The group says there is a growing body of evidence suggesting the herbicide could be linked to health problems and that there should be a ban on its use on food crops and a review of the MRLs to minimise exposure to consumers.

Environmentalists point to studies which they say found that glyphosate herbicides can be toxic to humans, even at lower doses, affecting both embryonic and placental cells.

"Laboratory tests on rats have highlighted damage to testosterone levels in male offspring, while studies on cell cultures found that glyphosate blocks receptors for male sex hormones, and that it inhibits production of oestrogen", according to Friends of the Earth, which published a report on the issue earlier this year.

And a recent article on The Ecologist highlighted reports from Denmark that the health of pigs was being adversely affected by eating feeds containing elevated - but still legal - levels of glyphosate.

Monsanto: it's harmless!

Manufacturers of glyphosate vigorously dispute such claims. They insist that the herbicide is safe, and accuse campaigners of touting flawed research, or manipulating the findings to suit their own agenda.

"Extensive animal and in-vitro (test-tube) data has demonstrated that glyphosate does not cause cancer or tumors, nor is an endocrine disrupter", Thomas Helscher, spokesman for Monsanto - a major supplier of glyphosate products under its 'Roundup' brand - toldThe Ecologist.

Plastic from pollution, methane from dairy farm waste used to make AirCarbon.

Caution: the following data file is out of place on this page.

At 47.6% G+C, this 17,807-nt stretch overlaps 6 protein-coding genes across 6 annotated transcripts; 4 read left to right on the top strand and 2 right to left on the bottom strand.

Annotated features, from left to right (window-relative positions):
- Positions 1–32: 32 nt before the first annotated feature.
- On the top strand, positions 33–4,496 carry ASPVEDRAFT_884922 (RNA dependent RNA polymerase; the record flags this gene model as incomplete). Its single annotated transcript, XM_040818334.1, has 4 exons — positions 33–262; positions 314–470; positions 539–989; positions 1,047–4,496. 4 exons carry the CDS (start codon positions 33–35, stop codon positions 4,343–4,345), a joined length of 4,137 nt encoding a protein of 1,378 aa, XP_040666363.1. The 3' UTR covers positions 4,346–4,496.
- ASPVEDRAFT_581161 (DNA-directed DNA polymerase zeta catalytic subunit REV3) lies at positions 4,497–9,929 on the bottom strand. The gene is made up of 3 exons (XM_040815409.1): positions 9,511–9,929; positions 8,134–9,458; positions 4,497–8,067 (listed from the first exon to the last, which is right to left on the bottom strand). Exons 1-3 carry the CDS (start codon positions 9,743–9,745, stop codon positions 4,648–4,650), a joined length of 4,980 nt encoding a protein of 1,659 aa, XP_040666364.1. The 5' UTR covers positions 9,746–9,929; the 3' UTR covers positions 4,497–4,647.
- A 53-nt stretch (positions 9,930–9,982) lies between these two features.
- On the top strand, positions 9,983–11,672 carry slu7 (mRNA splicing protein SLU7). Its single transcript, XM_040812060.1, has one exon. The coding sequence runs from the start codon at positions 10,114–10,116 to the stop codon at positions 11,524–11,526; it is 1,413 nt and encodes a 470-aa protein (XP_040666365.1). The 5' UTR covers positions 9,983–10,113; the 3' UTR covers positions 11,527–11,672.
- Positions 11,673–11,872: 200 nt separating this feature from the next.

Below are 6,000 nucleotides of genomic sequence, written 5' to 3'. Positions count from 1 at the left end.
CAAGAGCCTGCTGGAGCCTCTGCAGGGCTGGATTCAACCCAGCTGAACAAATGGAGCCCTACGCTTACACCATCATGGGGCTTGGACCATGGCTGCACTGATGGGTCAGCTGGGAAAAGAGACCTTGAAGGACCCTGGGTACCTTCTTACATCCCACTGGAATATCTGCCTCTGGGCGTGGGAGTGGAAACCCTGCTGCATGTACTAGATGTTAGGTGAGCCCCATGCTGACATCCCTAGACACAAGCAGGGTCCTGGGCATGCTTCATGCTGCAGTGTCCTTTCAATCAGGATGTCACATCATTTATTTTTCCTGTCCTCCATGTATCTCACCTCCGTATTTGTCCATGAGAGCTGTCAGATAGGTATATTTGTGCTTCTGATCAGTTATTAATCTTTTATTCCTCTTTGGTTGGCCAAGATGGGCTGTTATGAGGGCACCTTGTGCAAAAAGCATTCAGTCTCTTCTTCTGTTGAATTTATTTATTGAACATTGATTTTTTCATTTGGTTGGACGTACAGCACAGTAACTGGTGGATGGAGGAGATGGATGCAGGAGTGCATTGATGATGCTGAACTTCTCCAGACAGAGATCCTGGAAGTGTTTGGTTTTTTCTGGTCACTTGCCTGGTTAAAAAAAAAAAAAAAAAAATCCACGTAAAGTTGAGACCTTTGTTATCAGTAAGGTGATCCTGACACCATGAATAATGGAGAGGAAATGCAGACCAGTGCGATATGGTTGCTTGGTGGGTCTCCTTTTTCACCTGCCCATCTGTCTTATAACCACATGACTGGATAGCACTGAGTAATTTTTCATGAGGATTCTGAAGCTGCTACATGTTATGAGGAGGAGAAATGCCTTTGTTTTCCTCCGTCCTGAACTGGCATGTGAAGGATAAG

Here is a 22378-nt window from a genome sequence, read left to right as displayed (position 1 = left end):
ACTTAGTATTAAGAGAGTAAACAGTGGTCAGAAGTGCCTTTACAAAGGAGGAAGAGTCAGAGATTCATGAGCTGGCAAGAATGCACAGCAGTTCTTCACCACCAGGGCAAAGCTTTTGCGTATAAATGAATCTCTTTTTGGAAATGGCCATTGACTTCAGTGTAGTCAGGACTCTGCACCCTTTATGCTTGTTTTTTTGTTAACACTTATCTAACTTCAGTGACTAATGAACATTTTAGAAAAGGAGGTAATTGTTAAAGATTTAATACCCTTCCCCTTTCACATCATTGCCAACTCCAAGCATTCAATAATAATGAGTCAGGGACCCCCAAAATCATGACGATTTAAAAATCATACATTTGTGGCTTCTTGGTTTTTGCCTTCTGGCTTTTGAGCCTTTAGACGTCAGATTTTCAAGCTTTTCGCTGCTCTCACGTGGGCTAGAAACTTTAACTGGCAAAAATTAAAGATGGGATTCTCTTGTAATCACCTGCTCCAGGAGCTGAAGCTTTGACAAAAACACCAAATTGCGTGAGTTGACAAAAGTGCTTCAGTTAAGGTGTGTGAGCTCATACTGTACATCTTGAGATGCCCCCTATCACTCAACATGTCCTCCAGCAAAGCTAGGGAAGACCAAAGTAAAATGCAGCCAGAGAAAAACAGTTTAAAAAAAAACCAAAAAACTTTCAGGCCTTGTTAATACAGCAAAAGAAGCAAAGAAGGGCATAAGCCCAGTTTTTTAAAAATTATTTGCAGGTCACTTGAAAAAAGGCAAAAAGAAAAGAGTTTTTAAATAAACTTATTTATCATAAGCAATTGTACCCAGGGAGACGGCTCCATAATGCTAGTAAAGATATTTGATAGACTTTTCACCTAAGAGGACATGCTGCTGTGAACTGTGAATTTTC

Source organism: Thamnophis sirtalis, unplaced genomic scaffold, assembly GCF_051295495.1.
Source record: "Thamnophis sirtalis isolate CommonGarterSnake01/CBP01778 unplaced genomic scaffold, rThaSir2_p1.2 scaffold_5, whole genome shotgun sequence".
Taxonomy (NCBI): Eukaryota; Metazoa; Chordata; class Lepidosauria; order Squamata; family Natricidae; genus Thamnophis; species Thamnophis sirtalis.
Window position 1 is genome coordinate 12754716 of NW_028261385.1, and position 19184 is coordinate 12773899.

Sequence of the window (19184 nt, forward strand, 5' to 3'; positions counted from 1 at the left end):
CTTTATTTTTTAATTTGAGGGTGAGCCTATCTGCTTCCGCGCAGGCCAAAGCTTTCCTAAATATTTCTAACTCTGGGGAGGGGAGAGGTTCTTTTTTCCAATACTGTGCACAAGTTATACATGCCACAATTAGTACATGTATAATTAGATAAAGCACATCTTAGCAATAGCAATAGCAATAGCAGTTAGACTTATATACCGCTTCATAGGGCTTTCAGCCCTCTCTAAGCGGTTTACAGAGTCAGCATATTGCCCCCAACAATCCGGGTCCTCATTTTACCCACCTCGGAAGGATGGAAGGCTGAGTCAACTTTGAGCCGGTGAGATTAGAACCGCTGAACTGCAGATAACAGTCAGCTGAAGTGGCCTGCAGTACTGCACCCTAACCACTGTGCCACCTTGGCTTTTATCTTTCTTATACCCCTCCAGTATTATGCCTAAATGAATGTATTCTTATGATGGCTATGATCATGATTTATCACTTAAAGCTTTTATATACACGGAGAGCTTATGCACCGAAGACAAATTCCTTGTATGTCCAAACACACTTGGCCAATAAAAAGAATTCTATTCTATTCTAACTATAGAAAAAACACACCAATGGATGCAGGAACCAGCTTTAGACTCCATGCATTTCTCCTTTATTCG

...31-year-old co-founders of California-based Newlight Technologies have two factories that take methane captured from dairy farms and use it to make AirCarbon — plastic that will soon appear in the form of chairs, food containers and automotive parts. Coming next year: cellphone cases for Virgin Mobile.

"You'll be able to hold carbon in your hand," Herrema says of the products, which an independent lab says remove more carbon from the atmosphere than their manufacturing emits. By replacing oil-based plastics, he says he wants to help reduce global warming: "We actually want to change the world."

"This will be a paradigm shift in our industry," says Dick Resch, CEO of furniture maker KI, saying AirCarbon will produce the first carbon-negative furniture. KI, which has backed Newlight for eight years and holds exclusive industry rights to its product, plans next year to sell AirCarbon chairs and eventually other products.

"I wish I had been smart enough to figure this out," says William Dowd, former global director of industrial biotech research and development at Dow Chemical. He says venture capitalists asked him to look at Newlight's work, but he initially demurred, doubting it would break ground. "I was astounded by what they were able to do."

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Dec 30, 2013

Hydropower "Battery" Could Even Out Wind Energy Supply, Researchers Say